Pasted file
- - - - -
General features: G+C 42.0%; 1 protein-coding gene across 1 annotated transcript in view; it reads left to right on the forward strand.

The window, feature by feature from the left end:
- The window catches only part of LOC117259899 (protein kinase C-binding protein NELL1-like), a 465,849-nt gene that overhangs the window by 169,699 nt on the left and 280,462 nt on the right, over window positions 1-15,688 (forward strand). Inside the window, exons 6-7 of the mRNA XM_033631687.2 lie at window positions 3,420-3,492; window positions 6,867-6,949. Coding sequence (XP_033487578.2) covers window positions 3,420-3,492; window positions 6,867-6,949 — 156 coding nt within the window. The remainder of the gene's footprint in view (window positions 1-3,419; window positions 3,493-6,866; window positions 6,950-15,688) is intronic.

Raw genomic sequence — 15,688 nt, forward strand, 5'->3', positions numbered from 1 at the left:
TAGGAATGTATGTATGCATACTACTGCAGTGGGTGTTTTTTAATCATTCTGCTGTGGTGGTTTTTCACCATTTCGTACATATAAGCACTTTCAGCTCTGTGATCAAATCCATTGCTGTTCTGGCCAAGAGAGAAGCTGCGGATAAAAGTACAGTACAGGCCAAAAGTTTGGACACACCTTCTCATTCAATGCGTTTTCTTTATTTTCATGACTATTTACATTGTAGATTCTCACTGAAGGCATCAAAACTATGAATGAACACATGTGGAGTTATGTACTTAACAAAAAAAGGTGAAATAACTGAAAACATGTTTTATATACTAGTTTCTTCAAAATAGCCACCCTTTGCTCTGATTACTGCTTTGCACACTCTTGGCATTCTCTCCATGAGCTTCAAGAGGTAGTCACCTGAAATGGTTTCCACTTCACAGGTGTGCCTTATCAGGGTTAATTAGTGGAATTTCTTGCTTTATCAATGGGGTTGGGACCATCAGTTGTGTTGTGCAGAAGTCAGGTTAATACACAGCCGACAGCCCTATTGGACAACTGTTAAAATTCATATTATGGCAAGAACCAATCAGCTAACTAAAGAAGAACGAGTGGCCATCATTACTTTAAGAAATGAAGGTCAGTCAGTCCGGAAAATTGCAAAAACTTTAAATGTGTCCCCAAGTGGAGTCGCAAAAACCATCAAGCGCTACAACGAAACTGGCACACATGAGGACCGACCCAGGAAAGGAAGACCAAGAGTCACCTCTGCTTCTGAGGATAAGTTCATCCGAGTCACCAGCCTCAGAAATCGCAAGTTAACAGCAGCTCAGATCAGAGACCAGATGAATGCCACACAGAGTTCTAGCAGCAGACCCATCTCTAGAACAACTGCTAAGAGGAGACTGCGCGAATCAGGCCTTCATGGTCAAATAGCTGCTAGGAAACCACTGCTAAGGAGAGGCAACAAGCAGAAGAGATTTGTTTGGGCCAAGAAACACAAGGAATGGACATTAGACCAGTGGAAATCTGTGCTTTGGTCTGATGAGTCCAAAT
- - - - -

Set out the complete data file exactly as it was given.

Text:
General features: G+C 42.0%; 1 protein-coding gene across 1 annotated transcript in view; it reads left to right on the forward strand.

The window, feature by feature from the left end:
- The window catches only part of LOC117259899 (protein kinase C-binding protein NELL1-like), a 465,849-nt gene that overhangs the window by 169,699 nt on the left and 280,462 nt on the right, over window positions 1-15,688 (forward strand). Inside the window, exons 6-7 of the mRNA XM_033631687.2 lie at window positions 3,420-3,492; window positions 6,867-6,949. Coding sequence (XP_033487578.2) covers window positions 3,420-3,492; window positions 6,867-6,949 — 156 coding nt within the window. The remainder of the gene's footprint in view (window positions 1-3,419; window positions 3,493-6,866; window positions 6,950-15,688) is intronic.

Raw genomic sequence — 15,688 nt, forward strand, 5'->3', positions numbered from 1 at the left:
TAGGAATGTATGTATGCATACTACTGCAGTGGGTGTTTTTTAATCATTCTGCTGTGGTGGTTTTTCACCATTTCGTACATATAAGCACTTTCAGCTCTGTGATCAAATCCATTGCTGTTCTGGCCAAGAGAGAAGCTGCGGATAAAAGTACAGTACAGGCCAAAAGTTTGGACACACCTTCTCATTCAATGCGTTTTCTTTATTTTCATGACTATTTACATTGTAGATTCTCACTGAAGGCATCAAAACTATGAATGAACACATGTGGAGTTATGTACTTAACAAAAAAAGGTGAAATAACTGAAAACATGTTTTATATACTAGTTTCTTCAAAATAGCCACCCTTTGCTCTGATTACTGCTTTGCACACTCTTGGCATTCTCTCCATGAGCTTCAAGAGGTAGTCACCTGAAATGGTTTCCACTTCACAGGTGTGCCTTATCAGGGTTAATTAGTGGAATTTCTTGCTTTATCAATGGGGTTGGGACCATCAGTTGTGTTGTGCAGAAGTCAGGTTAATACACAGCCGACAGCCCTATTGGACAACTGTTAAAATTCATATTATGGCAAGAACCAATCAGCTAACTAAAGAAGAACGAGTGGCCATCATTACTTTAAGAAATGAAGGTCAGTCAGTCCGGAAAATTGCAAAAACTTTAAATGTGTCCCCAAGTGGAGTCGCAAAAACCATCAAGCGCTACAACGAAACTGGCACACATGAGGACCGACCCAGGAAAGGAAGACCAAGAGTCACCTCTGCTTCTGAGGATAAGTTCATCCGAGTCACCAGCCTCAGAAATCGCAAGTTAACAGCAGCTCAGATCAGAGACCAGATGAATGCCACACAGAGTTCTAGCAGCAGACCCATCTCTAGAACAACTGCTAAGAGGAGACTGCGCGAATCAGGCCTTCATGGTCAAATAGCTGCTAGGAAACCACTGCTAAGGAGAGGCAACAAGCAGAAGAGATTTGTTTGGGCCAAGAAACACAAGGAATGGACATTAGACCAGTGGAAATCTGTGCTTTGGTCTGATGAGTCCAAAT